The city of Hamburg has become a prison for its smallest citizens. Where once they ate their fill and ran the streets freely, the invention of the mousetrap has forced mice underground. Some flee by ship, but the ports are now guarded by cats, and owls watch from every steeple. One mouse has a revelation when he sees bats flying overhead: They’re little more than mice with wings, so who’s to say a mouse can’t fly? The adventures in Lindbergh: The Tale of a Flying Mouse are ready for takeoff.
“Is it time?” asks Little Blue, who can’t wait to start the blue whales’ summer migration to their feeding ground. In this companion to Meet Me at the Moon, Gianna Marino’s tale of a mother elephant and her child, fathers now have their day.
In our information-rich world, Mark Pett’s wordless picture book, The Girl and the Bicycle, is a refreshing change. This is Pett’s second such book, following The Boy and the Airplane. Somehow, by omitting words, the story seems more powerful; perhaps because instead of reading about events, we see and feel what’s happening.
The Farmer’s Away! Baa! Neigh!, written and illustrated by Anne Vittur Kennedy, uses rhythmic animal sounds and clever drawings to show that “when the cat’s away, the mice will play.”
The world of Abuelo, written by Arthur Dorros and illustrated by Raúl Colón, is warm, windy, wild and free. The story depicts the affection between a boy and his grandfather, his abuelo, as they ride horseback across the colorful and wide-open backdrop of the Pampas, the vast, low-lying grasslands of Argentina.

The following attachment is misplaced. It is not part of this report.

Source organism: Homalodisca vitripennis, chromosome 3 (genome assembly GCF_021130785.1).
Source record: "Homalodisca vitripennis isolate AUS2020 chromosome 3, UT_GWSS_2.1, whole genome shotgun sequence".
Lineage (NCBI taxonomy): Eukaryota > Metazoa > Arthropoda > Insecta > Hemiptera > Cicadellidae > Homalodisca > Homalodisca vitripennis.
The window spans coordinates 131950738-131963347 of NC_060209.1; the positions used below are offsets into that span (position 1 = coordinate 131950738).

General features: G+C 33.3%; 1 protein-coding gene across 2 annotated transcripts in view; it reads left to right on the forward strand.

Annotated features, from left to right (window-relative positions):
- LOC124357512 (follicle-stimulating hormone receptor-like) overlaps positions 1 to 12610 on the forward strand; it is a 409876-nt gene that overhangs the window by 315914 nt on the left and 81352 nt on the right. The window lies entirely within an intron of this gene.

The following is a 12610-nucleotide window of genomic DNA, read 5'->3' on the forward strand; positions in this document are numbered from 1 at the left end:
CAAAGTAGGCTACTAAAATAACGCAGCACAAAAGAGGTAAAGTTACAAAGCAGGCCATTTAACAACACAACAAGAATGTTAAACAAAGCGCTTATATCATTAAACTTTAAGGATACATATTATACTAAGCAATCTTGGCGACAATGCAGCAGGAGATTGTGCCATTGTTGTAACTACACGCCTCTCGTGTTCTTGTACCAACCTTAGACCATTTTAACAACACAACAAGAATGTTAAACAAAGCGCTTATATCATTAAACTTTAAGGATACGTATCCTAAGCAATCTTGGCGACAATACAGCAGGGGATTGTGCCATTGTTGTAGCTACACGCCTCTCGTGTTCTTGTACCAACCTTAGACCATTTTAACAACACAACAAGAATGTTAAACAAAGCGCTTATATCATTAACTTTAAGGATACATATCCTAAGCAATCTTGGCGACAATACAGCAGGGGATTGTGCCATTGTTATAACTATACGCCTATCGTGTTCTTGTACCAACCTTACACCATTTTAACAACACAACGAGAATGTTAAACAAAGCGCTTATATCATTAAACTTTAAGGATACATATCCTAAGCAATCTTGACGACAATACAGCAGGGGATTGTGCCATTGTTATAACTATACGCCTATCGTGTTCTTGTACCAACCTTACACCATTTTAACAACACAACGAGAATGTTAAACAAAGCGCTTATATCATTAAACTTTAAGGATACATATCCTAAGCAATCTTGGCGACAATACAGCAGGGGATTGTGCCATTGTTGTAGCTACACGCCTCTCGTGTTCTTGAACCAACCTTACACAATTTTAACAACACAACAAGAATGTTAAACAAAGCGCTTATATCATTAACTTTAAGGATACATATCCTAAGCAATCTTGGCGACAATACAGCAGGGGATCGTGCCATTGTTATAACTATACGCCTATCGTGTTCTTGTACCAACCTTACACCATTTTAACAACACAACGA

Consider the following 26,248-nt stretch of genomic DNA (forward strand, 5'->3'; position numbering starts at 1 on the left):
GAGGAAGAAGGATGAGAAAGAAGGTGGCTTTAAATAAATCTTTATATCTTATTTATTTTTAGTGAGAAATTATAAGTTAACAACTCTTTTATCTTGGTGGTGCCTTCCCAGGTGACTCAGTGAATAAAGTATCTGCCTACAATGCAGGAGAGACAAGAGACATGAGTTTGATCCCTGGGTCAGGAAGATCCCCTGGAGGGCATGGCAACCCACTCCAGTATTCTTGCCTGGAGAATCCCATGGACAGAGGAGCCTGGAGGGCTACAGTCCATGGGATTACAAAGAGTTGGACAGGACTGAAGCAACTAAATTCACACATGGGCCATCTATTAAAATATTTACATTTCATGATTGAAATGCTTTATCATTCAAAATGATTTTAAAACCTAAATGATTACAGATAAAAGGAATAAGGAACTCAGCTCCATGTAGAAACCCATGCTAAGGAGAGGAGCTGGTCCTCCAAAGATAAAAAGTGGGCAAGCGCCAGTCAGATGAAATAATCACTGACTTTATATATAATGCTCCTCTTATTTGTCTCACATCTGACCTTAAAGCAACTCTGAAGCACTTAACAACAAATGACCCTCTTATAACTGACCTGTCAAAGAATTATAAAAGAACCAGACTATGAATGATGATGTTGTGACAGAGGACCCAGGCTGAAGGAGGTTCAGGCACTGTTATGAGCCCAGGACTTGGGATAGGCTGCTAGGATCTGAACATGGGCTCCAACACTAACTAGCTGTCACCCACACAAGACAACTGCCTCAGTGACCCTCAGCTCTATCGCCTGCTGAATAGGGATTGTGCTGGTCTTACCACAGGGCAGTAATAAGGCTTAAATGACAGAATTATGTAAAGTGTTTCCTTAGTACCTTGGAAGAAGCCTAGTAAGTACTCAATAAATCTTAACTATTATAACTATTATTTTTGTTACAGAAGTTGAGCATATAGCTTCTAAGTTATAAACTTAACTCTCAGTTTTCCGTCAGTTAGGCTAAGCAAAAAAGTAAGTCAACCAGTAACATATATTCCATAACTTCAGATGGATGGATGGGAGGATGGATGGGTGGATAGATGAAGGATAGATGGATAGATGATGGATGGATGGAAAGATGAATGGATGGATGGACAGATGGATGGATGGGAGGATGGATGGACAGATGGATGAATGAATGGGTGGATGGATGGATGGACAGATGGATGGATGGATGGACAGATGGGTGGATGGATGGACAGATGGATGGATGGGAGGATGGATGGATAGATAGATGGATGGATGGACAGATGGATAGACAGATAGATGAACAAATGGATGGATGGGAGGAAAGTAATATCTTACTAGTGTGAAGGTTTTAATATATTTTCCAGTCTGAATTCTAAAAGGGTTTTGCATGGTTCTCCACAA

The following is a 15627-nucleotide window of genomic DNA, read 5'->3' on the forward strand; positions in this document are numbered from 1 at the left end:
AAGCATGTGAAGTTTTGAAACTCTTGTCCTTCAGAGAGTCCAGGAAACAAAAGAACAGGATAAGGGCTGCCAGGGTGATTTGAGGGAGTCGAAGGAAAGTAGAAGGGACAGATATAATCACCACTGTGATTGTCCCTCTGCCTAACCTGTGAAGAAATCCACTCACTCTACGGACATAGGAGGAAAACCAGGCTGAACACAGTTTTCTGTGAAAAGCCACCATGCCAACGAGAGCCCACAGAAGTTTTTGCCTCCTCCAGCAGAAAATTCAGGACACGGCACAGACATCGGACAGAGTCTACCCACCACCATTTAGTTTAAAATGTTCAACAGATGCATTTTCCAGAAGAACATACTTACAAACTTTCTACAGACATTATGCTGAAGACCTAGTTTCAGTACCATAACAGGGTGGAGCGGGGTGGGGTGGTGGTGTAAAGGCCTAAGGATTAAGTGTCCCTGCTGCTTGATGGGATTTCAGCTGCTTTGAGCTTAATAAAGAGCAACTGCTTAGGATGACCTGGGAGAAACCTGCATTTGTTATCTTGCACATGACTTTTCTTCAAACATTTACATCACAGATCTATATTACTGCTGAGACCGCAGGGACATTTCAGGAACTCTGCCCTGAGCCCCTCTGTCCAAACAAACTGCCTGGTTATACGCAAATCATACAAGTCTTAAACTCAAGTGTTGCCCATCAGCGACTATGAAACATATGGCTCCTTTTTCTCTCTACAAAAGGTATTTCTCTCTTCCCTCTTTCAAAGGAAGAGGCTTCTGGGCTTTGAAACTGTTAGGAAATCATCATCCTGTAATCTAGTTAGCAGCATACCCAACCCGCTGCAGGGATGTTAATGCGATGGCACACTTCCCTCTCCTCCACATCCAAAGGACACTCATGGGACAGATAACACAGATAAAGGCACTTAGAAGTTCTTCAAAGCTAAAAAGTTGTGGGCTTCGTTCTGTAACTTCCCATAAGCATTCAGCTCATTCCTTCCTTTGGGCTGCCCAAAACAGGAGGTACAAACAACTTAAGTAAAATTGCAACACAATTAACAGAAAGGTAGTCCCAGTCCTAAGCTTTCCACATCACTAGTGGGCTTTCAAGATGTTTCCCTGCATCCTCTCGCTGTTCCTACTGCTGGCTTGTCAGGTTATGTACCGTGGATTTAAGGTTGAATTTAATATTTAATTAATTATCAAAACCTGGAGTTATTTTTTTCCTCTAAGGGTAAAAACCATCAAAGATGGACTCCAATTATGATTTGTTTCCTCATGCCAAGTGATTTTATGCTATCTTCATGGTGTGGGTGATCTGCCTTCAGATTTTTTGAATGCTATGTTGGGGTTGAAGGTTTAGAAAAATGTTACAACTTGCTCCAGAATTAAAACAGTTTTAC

In a book that manages to be both cosmic and grounded at the same time, author-illustrator Claire A. Nivola explores no less than the notion of one’s very soul. This isn’t a picture book that addresses merely birth and death. It’s a story that suggests that we are beings who originate from stars; we enter a “river of time” on Earth; and we return to the “elders” at the star homes from which we came.
No one can ever have too many picture books about smart girls who love science—or too many stories about big, loyal dogs. Still, a book with these elements needs other features to stand out, and Maggi and Milo delivers.
In Aaron Meshon’s Tools Rule!, the tools in a very messy yard need to get organized, but how? By building a tool shed, of course! From the obscure awl to the ubiquitous drill, all the tools pitch in and, in turn, teach the reader about what they do.
Any parent of a preschooler understands having a little one whose desire to “help” greatly outpaces his or her ability to actually do so. Rosie Winstead perfectly captures this phenomenon in her latest picture book, a tribute to little ones’ enthusiasm (if not their aptitude) for household chores.
“Tap TAP, dark clouds. Tap TAP, damp air.” Better run for cover. There’s a storm coming, and author Elizabeth Bluemle brings it to us with style. Using short, rhyming sentences, we readers are right there in the burgeoning storm with a cast of characters about to get drenched.